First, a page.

When Big Data sets are enhanced with real time information from sensors everywhere (those tiny chips that track those billions of things connected invisibly over the Internet) companies can literally manage every asset they own – or lease, or sell – in the case of managed service offerings.
What enterprises can track depends on the type of business they are in. Just imagine a data center company with tens of thousands of servers, racks, power systems, cooling systems, physical security systems, and more. With a robust Data Center Information Management system, the cost savings associated with being able to manage, in real time, temperature, availability, processing shifts, and more can actually pay for the system itself.
Then there are logistics companies, who for decades have already been tracking the movements of planes, trains, trucks, ships, and packages down to the detailed delivery status. Now these same companies can automate even more, with super sensitive, low cost sensors that can feed more precise and specific information such as freight temperature (for example expensive cancer medications with critical needs for precise cooling and on-time delivery).
Governments are preparing applications for “Smart Cities” which can monitor many different things such as usage of parking spaces, stability of infrastructure, smartphones congestion to determine where to investment in public WiFi, and distribution of energy radiated by WiFi and cellular systems. “Things” can help Smart Cities reduce traffic congestion, provide safer and cheaper lighting, and even tell if the trash cans are full and ready to be emptied!
There are literally thousands, if not tens of thousands of use cases – so what should a CIO think about when it comes to the intersection of Big Data and IoT?
First – what problems do you wish to solve around the mobility and communications of your tools, staff and systems?
Second – how much data can you analyze after you collect it, and how do you act on that data? Do you create closed loop systems (example, set the policy so traffic in congested areas is rerouted through smart signs) or pure analysis (generating reports that human beings read and make recommendations based on)?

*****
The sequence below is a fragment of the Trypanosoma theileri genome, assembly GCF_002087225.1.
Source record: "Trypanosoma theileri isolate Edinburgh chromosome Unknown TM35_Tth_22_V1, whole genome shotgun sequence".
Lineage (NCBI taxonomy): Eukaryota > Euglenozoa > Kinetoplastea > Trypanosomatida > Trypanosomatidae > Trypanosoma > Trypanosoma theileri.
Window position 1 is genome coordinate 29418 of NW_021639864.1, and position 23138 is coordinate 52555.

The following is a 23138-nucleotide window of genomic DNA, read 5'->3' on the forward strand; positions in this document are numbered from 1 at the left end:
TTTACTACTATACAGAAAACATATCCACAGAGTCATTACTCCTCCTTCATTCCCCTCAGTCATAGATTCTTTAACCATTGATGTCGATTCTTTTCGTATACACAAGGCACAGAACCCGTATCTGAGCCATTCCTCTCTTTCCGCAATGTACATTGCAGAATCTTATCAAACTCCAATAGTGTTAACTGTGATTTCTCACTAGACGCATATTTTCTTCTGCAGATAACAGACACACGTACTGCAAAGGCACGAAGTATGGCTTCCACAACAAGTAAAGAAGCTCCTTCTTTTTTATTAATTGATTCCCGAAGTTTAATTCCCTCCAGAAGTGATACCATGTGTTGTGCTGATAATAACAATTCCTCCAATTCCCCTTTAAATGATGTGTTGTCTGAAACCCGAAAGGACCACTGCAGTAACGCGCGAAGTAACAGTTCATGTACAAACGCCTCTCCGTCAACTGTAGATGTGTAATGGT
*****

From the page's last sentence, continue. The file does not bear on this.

Third – what is the investment to implement IoT and what is the return on fixing the problem by solving it with sensors and data collection?
Fourth – how can IoT and Big Data not just save money, but improve service delivery and customer satisfaction and loyalty? Can you create a more sustainable solution using less energy or cleaner energy?
Fifth – how will your IoT and Big Data strategy evolve over time, as part of a longer-term road map for your entire enterprise data environment? Will it be part of your products and services? Can you make it an integral part of your whole business process?
Companies like SAS, SAP, AT&T, Duke Energy and other massive enterprises have been leading the way with what is more and more commonly becoming known as “The Industrial Internet.”
Sensors and microchips are being placed everywhere to create a network that connects devices and generates data, and the smartest CIOs are making sure their networks are not isolated, but rather part of a giant pool of Big Data.
What’s of great interest to me, as a CIO who became a CMO, and is looking at tons of technology as part of my next adventure, is how IoT and Big Data can be combined and harvested to make customers happier! For example, energy companies are offering customers mobile application which are linked to their smart meter. When the cost of energy hits a certain threshold it usually causes a higher monthly bill – a consumer using the app who has set as a budget goal will get an alert and can then touch a button to speak with an expert in the company, who can view that consumer’s usage and make recommendations through a quick voice or video chat.
This is where we surpass the “Machine to Machine” phase of the IoT evolution, and start to create “Machine to Machine to Human” solutions, in which case there is a third element – the human, contextual element.
Few technologies live in a vacuum these days – in fact non-contextual software is just going to fail. We’re in the age of SMAC (the crossroads of social, mobile, analytics, and cloud). The more things and people we connect, the more data we have, the more value we can drive through analysis of that data and actions/communications based on those analyses.
By 2018, Cisco predicts there will be 21 billion connected devices. TWENTY ONE BILLION! Any CIO – and his or her team – CFO, CMO, and CEO – who thinks they can ignore IoT and Big Data is going to suffer, and not just in the long term. Every enterprise needs to factor in how the Internet of Things is going to affect their business, and respond by establishing the right infrastructure to support more Big Data and analytics. It can positively impact the top and bottom line, and create differentiation where it counts, at the customer experience.
Keeping it human may be the most important tactic when it comes to all this connectivity. Computers can run detailed analytics on all these thousands of sensors, but only humans can take the analytics and make intelligent decisions, take quick actions and have the right communications. Putting the right minds to work – creatively, imaginatively, and actively – inside your company to find the human ways of using IoT data is where the real power lies.
A business can place millions of sensors and microchips everywhere, but human beings are going to have to figure out how all the Big Data can make a Big Difference in results.